Myanmar National Airlines filed timetable details for flights to Hong Kong and Singapore this month, but that plan has now been shelved.

Airlines are keen to renew services to facilitate essential travel, repatriation flights and cargo.



By Ria Bhagat

In November-December 2017 I was sponsored by the Australian Government Department of Foreign Affairs and Trade to complete a three-week internship in Yangon, Myanmar through the New Columbo Program. As an undergraduate university student my work with an NGO at East Yangon University was not eligible for a business visa. Therein lay the challenge: how could I see the most of Myanmar while tied to the city of Yangon for three weeks?

On a 28-day tourist visa, one can hardly even scratch the surface of this complex country – and that’s without being tethered to Yangon for business days. Myanmar is home to more than 100 ethnic groups. Almost two thousand kilometres of land stretch from Arunachal Pradesh to the Bay of Bengal; including glaciers, coral reefs coastal wetlands and more. Do not make the mistake of looking for signs of Delhi in Yangon, or fall into the trap of comparing Ngapali Beach to Ko Samui. Though influenced by the cultures of the countries surrounding it, Myanmar is worth exploring because of its uniqueness, not its familiarity.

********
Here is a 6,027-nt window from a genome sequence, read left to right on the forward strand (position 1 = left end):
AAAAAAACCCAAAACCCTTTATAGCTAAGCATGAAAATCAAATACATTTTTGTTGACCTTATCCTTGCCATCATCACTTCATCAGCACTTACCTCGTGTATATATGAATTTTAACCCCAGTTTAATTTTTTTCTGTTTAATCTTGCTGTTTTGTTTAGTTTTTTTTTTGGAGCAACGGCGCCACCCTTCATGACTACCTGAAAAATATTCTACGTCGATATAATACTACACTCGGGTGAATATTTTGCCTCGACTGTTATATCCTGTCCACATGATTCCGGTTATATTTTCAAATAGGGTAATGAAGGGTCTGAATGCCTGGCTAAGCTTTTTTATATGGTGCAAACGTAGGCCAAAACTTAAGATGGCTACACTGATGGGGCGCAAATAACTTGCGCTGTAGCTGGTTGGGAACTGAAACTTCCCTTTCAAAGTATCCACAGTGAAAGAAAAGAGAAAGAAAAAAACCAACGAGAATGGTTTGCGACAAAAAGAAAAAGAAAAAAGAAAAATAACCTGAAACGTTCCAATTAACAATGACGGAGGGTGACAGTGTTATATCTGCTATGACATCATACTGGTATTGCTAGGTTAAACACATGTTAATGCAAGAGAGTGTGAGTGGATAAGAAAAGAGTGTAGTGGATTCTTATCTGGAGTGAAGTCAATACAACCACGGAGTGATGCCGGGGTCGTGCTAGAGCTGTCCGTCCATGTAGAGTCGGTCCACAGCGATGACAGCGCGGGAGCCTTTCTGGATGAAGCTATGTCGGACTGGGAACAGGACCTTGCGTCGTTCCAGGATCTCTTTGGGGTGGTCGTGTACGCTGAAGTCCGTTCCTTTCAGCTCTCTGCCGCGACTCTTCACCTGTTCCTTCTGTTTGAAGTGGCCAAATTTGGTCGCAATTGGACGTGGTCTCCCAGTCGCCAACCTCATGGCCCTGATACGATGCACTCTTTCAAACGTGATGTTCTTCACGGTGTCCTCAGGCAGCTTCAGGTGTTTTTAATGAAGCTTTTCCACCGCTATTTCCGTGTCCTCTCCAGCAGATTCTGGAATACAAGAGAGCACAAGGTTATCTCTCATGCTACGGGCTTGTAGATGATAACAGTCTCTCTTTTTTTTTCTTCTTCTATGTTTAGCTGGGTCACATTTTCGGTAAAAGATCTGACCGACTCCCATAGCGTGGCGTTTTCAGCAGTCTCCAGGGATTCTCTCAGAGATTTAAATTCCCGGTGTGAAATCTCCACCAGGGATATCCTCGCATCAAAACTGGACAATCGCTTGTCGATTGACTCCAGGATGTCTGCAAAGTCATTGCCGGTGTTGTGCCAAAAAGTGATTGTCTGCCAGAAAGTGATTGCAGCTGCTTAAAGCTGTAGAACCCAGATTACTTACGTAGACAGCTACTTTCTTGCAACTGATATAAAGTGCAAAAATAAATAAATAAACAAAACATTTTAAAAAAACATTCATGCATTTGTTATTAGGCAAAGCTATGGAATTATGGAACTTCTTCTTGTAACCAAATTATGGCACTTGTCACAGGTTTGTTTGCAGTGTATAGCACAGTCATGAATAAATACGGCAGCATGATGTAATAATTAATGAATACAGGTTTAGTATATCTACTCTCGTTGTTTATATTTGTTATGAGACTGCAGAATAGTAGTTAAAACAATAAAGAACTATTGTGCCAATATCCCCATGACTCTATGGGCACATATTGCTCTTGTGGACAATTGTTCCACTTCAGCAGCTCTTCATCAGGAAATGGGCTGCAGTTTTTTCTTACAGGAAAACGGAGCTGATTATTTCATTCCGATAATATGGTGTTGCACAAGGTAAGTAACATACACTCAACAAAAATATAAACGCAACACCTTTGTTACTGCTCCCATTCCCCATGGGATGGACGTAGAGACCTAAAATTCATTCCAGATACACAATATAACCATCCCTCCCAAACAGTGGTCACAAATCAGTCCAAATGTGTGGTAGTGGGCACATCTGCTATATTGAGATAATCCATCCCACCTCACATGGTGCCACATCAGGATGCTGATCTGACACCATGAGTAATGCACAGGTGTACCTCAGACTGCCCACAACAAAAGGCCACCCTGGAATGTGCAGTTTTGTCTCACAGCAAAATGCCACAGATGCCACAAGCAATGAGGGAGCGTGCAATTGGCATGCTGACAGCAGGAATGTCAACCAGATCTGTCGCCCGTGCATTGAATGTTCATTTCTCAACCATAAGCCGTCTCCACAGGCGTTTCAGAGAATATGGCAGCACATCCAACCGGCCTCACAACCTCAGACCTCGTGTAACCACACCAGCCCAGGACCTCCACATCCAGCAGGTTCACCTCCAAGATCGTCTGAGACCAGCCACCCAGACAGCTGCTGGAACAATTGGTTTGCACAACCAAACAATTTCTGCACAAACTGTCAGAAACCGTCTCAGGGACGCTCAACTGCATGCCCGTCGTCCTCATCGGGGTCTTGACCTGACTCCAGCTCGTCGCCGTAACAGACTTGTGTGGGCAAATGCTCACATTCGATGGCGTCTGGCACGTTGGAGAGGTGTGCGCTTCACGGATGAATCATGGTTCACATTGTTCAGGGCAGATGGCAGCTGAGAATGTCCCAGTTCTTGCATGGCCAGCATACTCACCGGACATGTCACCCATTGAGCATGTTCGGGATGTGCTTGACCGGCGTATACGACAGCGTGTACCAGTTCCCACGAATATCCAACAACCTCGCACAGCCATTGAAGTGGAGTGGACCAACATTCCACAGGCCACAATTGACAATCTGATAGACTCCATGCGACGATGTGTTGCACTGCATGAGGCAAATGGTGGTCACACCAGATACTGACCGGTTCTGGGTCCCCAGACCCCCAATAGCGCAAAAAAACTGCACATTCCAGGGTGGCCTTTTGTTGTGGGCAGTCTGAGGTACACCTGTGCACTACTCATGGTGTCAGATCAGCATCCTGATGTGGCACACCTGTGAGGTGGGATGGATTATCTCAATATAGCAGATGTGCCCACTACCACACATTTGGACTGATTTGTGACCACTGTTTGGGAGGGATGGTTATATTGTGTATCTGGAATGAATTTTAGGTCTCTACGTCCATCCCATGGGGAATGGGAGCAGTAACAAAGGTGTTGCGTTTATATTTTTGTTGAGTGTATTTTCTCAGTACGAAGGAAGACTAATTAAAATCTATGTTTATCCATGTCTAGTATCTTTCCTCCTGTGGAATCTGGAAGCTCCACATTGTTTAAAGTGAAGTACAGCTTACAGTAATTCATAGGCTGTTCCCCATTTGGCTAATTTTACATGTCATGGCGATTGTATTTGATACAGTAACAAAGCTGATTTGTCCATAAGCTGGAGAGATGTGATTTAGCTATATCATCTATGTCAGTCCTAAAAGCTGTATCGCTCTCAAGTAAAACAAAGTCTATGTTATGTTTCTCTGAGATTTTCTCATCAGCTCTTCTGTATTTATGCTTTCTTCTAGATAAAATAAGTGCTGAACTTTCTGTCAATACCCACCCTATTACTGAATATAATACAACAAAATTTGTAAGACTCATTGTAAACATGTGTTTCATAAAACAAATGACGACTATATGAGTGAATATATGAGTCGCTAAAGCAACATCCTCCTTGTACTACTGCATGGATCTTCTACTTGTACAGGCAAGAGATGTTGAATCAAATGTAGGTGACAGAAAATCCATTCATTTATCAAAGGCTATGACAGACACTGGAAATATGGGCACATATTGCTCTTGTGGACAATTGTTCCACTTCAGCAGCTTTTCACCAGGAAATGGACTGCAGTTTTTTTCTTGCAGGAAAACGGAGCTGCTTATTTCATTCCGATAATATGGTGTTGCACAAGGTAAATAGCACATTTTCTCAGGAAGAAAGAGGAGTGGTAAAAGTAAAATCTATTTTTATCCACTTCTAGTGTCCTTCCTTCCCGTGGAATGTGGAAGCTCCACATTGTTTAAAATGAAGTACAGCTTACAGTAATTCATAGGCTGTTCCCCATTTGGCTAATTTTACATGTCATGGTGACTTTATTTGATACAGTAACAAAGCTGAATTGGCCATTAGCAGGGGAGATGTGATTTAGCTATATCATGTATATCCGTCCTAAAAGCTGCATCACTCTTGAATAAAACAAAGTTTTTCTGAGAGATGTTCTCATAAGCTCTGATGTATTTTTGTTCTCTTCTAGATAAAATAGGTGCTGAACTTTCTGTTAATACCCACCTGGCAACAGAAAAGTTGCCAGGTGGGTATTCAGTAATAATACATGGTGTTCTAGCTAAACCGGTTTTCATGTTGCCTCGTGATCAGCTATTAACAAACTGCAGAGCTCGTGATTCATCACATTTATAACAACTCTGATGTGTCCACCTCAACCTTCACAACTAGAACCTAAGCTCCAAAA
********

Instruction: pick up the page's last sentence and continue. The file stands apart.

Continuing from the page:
Yangon is a city full of life: enchanting, often perplexing and a worthy introduction to the country. In between aging colonial buildings are hints of a more vibrant reality: night markets with fresh river fish still squirming on ice, women and men in longyi of every colour of the rainbow and a skyline lit up by numerous gold pagodas.